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United States District Court, E.D. Pennsylvania

March 2, 2004.


The opinion of the court was delivered by: JOHN PADOVA, District Judge


AND NOW, this 2nd day of March, 2004, upon consideration of Defendant's Motion to Dismiss Plaintiff's Complaint (Docket # 5), and all related submissions, IT IS HEREBY ORDERED as follows:

1) Defendant's Motion to Dismiss Count 5 of the Complaint is GRANTED.
2) Count 3 of the Complaint is DISMISSED by agreement of the parties.
3) Defendant's Motion to Dismiss is DENIED in all other respects.
Plaintiff DirecTV, Inc. broadcasts television programming via satellite to businesses and private residences. On or about October 27, 2001, Defendant purchased a device from a company known as Kick Ass Clones. (Compl. ¶ 20.) This device, known as a "Super X Unlooper/Emulator Combo," in combination with other equipment, allows the user to view DirecTV programming illegally without a subscription. The Complaint alleges that, "upon information and belief, Defendant displayed satellite programing and such programming was displayed without authorization from DIRECTV." (Compl. ¶ 22.)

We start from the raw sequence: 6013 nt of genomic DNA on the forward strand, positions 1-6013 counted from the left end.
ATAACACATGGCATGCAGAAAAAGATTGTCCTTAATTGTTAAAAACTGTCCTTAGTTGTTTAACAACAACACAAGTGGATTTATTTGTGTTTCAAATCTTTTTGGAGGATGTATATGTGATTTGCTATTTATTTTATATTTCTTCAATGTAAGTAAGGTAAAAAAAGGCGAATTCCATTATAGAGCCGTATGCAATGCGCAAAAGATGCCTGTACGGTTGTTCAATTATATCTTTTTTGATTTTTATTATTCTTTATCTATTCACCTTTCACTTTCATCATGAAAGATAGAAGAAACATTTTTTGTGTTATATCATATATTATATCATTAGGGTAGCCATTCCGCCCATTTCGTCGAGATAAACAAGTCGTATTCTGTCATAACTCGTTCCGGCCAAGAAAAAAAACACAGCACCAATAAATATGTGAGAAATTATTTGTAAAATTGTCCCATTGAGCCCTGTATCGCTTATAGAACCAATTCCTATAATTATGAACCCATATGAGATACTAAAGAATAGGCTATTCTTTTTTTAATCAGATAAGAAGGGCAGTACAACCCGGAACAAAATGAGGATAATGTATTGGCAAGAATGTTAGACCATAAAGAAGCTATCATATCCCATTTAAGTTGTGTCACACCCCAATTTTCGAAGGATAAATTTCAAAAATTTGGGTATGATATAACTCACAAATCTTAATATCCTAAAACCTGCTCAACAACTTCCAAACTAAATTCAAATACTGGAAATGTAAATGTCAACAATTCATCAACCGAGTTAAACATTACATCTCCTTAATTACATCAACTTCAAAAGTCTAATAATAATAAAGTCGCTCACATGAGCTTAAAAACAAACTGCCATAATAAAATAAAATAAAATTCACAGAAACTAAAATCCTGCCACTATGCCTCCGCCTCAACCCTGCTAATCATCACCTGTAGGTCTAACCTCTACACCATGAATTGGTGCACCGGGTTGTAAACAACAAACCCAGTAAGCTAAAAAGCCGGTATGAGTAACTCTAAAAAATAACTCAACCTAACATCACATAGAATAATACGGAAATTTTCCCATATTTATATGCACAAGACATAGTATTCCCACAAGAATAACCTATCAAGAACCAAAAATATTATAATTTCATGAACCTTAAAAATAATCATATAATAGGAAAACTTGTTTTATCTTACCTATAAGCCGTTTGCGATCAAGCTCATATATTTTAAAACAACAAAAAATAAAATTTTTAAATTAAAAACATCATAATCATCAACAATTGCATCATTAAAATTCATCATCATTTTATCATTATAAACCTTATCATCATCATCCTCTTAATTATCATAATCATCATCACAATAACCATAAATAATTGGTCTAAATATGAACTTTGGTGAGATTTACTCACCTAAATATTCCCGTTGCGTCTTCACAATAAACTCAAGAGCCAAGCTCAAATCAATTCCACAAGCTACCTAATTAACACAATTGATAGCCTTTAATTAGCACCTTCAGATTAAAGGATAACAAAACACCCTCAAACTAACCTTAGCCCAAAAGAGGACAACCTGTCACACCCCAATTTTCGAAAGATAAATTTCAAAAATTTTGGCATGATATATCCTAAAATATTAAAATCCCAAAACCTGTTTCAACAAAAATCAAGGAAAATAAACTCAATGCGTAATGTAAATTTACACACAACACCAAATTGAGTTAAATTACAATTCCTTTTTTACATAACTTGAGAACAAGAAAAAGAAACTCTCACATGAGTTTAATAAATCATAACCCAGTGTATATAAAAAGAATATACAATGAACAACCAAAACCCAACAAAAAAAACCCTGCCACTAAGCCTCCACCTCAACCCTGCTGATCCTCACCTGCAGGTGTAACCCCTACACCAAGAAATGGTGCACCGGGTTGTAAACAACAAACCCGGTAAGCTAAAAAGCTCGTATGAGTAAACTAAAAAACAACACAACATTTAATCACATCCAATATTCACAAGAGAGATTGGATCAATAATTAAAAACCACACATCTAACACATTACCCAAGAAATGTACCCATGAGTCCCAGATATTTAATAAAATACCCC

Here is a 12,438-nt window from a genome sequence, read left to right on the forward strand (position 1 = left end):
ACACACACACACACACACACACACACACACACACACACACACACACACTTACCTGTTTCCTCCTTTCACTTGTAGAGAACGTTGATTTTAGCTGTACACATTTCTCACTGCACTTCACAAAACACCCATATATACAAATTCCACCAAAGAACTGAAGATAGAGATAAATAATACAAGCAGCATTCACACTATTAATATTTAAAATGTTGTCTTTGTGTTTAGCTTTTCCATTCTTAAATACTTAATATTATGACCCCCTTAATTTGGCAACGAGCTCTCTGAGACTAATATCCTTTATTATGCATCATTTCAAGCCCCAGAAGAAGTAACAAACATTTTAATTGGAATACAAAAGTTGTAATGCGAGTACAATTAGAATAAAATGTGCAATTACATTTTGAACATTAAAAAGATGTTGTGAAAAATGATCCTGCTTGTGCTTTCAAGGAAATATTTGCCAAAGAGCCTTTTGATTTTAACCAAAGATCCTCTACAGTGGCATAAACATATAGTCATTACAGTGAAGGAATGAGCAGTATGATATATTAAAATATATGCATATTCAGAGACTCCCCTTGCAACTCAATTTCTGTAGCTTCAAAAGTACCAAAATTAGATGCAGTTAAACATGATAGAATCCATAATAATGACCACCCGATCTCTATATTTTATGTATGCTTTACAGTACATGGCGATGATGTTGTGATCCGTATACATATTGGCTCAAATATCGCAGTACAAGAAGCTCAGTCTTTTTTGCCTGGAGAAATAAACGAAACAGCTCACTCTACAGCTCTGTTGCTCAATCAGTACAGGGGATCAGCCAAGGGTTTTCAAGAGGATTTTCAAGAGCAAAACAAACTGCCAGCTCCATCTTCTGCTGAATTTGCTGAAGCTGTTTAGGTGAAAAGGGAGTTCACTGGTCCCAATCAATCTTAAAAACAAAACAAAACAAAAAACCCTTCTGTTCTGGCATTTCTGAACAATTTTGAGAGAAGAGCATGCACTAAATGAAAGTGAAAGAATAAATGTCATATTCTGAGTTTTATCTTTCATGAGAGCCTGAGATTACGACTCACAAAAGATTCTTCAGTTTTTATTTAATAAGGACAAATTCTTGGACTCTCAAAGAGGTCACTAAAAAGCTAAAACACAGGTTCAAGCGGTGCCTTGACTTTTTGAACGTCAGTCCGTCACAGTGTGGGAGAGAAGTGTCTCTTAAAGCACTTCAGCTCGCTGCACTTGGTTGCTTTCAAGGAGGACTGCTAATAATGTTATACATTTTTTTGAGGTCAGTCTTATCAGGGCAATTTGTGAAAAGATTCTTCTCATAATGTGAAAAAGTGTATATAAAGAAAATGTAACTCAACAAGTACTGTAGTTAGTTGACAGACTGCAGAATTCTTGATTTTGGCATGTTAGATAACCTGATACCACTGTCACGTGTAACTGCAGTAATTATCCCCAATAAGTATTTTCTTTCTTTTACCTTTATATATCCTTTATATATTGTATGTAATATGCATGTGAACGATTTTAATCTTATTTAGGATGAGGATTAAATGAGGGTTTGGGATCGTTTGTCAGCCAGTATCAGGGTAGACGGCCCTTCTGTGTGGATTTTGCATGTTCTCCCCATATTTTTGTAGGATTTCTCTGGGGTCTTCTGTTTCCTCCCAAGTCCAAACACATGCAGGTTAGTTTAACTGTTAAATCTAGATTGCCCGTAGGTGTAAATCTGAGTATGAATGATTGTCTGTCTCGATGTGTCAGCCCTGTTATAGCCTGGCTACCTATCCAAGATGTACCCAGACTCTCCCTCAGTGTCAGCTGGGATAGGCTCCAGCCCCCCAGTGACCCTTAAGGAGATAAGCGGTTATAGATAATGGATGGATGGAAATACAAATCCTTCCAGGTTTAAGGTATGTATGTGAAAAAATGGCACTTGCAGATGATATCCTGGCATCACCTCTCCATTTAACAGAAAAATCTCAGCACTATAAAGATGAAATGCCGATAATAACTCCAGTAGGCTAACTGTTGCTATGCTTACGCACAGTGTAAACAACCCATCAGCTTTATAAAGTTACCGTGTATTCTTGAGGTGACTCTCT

Defendant moves to dismiss all six counts of the Complaint pursuant to Rule 12(b)(6). When determining a Motion to Dismiss pursuant to Rule 12(b)(6), the court may look only to the facts alleged in the complaint and its attachments. Jordan v. Fox, Rothschild, O'Brien & Frankel, 20 F.3d 1250, 1261 (3d Cir. 1994). The court must accept as true all well pleaded allegations in the complaint and view them in the light most favorable to the Plaintiff. Anqelastro v. Prudential — Bache Securities, Inc., 764 F.2d 939, 944 (3d Cir. 1985). A Rule 12(b)(6) motion will be granted when a plaintiff cannot prove any set of facts, consistent with the complaint, which would entitle him or her to relief. Ransom v. Marrazzo, 848 F.2d 398, 401 (3d Cir. 1988).

  1. Count 1 — 47 U.S.C. § 605(a)

  In Count 1, Plaintiff seeks damages pursuant to 47 U.S.C. § 605(a). Section 605(a) prohibits the illegal interception of radio transmissions, which includes satellite transmissions. 47 U.S.C. § 605 (a). Defendant argues that Section 605 is not applicable to the instant case, because Section 605 does not apply to the interception of cable transmissions, including programming broadcast over cable systems that is originally delivered to the cable company via satellite transmission. See TKR Cable Co. v. City Cable Corp., 267 F.3d 196, 207 (3d Cir. 2001).